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I talked to this guy that is always posting about earning money without having to do anything and I asked him "how did he do that?" He told me that his aunt was the leader in a temp service job and what she would do was to sign a check in my name as if I worked there and then he would send me the money by mail because he is in the US and I'm from Portugal.

I don't fully understand how this would work and so I wanted to know if what his aunt is doing was even legal and if I should go forward with it?

The last thing I want is to get in trouble for things that I don't even understand.

  • 79
    Believe it or not, theft is illegal in the US. – Ben Miller - Reinstate Monica Jun 17 '15 at 0:22
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    Ben, can you provide a reference to back up this statement? – JTP - Apologise to Monica Jun 17 '15 at 2:10
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    She "signs a check" and he sends you "the money"? He sends "money"? Or he sends the check? Why does he send it rather than her? And then what? (I suspect I know what comes next, but you don't actually indicate that anything comes next.) – user2338816 Jun 17 '15 at 8:05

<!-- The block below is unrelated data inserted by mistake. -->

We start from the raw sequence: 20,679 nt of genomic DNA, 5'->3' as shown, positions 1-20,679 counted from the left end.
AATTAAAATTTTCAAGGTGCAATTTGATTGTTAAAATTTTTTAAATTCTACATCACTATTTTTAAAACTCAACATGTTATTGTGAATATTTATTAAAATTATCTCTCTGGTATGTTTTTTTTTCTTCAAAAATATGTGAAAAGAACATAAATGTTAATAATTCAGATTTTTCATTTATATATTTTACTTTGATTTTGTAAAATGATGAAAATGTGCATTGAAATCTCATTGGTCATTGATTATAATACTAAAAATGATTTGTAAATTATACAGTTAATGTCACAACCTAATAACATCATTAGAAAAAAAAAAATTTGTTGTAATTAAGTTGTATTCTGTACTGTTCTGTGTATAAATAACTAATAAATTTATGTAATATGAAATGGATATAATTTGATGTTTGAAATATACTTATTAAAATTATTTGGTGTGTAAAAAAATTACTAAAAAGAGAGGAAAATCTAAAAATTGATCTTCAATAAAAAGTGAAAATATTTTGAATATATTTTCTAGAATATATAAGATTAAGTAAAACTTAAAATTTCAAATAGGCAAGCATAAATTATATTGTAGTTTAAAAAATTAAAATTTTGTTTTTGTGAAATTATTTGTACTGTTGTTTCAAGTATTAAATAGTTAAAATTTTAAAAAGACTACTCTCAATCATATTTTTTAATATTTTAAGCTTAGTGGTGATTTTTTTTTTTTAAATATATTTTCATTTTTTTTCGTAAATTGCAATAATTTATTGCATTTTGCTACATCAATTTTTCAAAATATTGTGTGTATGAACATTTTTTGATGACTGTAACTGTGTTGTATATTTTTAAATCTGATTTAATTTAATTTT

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    @JoeTaxpayer statutes.legis.state.tx.us/Docs/PE/htm/PE.31.htm#31.03 – Paul Jun 17 '15 at 23:37
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    Believe it or not, I'm the attorney of the late Prince Mumwagwa Buangu from Botswana. Due to ongoing tribal wars, the rightful heirs need assistance in getting the family treasure worth 75 million dollars out of the country. If you are willing to cover some minor administrative fees on the order of 25,000€, I would be happy to reward you with 2.5 million once the transfer is done! (darn it, I should have written this in pidgin English...) – Damon Jun 19 '15 at 18:02